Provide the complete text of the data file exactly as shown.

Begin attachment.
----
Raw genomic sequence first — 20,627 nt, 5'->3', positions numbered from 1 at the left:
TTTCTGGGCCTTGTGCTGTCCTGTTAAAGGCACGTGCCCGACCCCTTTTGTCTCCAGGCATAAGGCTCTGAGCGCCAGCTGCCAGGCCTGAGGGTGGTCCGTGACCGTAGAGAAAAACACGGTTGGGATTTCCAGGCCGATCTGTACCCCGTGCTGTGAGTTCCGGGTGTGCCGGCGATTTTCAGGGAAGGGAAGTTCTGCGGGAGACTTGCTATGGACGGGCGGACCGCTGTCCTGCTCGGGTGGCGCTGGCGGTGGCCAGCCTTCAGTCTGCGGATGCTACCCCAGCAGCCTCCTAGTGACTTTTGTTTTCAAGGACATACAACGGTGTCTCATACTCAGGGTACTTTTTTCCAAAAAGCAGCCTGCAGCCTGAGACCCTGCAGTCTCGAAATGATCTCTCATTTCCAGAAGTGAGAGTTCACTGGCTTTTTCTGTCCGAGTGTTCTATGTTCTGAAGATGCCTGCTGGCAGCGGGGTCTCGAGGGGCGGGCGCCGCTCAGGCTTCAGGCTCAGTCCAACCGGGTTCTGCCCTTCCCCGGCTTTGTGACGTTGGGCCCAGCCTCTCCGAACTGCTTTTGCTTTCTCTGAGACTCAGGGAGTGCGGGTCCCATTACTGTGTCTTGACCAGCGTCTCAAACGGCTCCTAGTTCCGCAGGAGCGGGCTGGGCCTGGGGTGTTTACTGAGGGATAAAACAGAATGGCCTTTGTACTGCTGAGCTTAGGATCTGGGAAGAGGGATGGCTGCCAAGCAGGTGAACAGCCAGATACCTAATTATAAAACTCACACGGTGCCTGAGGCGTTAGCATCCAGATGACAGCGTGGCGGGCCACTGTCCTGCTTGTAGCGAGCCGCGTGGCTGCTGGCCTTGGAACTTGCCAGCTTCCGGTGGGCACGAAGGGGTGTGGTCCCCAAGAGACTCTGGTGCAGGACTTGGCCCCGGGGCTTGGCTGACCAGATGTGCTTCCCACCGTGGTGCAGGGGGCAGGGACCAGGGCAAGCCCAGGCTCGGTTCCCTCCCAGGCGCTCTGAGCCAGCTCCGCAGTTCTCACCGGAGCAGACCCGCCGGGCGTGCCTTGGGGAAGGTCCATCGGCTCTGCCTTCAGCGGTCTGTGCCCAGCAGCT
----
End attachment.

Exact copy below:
Raw genomic sequence first — 20,627 nt, 5'->3', positions numbered from 1 at the left:
TTTCTGGGCCTTGTGCTGTCCTGTTAAAGGCACGTGCCCGACCCCTTTTGTCTCCAGGCATAAGGCTCTGAGCGCCAGCTGCCAGGCCTGAGGGTGGTCCGTGACCGTAGAGAAAAACACGGTTGGGATTTCCAGGCCGATCTGTACCCCGTGCTGTGAGTTCCGGGTGTGCCGGCGATTTTCAGGGAAGGGAAGTTCTGCGGGAGACTTGCTATGGACGGGCGGACCGCTGTCCTGCTCGGGTGGCGCTGGCGGTGGCCAGCCTTCAGTCTGCGGATGCTACCCCAGCAGCCTCCTAGTGACTTTTGTTTTCAAGGACATACAACGGTGTCTCATACTCAGGGTACTTTTTTCCAAAAAGCAGCCTGCAGCCTGAGACCCTGCAGTCTCGAAATGATCTCTCATTTCCAGAAGTGAGAGTTCACTGGCTTTTTCTGTCCGAGTGTTCTATGTTCTGAAGATGCCTGCTGGCAGCGGGGTCTCGAGGGGCGGGCGCCGCTCAGGCTTCAGGCTCAGTCCAACCGGGTTCTGCCCTTCCCCGGCTTTGTGACGTTGGGCCCAGCCTCTCCGAACTGCTTTTGCTTTCTCTGAGACTCAGGGAGTGCGGGTCCCATTACTGTGTCTTGACCAGCGTCTCAAACGGCTCCTAGTTCCGCAGGAGCGGGCTGGGCCTGGGGTGTTTACTGAGGGATAAAACAGAATGGCCTTTGTACTGCTGAGCTTAGGATCTGGGAAGAGGGATGGCTGCCAAGCAGGTGAACAGCCAGATACCTAATTATAAAACTCACACGGTGCCTGAGGCGTTAGCATCCAGATGACAGCGTGGCGGGCCACTGTCCTGCTTGTAGCGAGCCGCGTGGCTGCTGGCCTTGGAACTTGCCAGCTTCCGGTGGGCACGAAGGGGTGTGGTCCCCAAGAGACTCTGGTGCAGGACTTGGCCCCGGGGCTTGGCTGACCAGATGTGCTTCCCACCGTGGTGCAGGGGGCAGGGACCAGGGCAAGCCCAGGCTCGGTTCCCTCCCAGGCGCTCTGAGCCAGCTCCGCAGTTCTCACCGGAGCAGACCCGCCGGGCGTGCCTTGGGGAAGGTCCATCGGCTCTGCCTTCAGCGGTCTGTGCCCAGCAGCT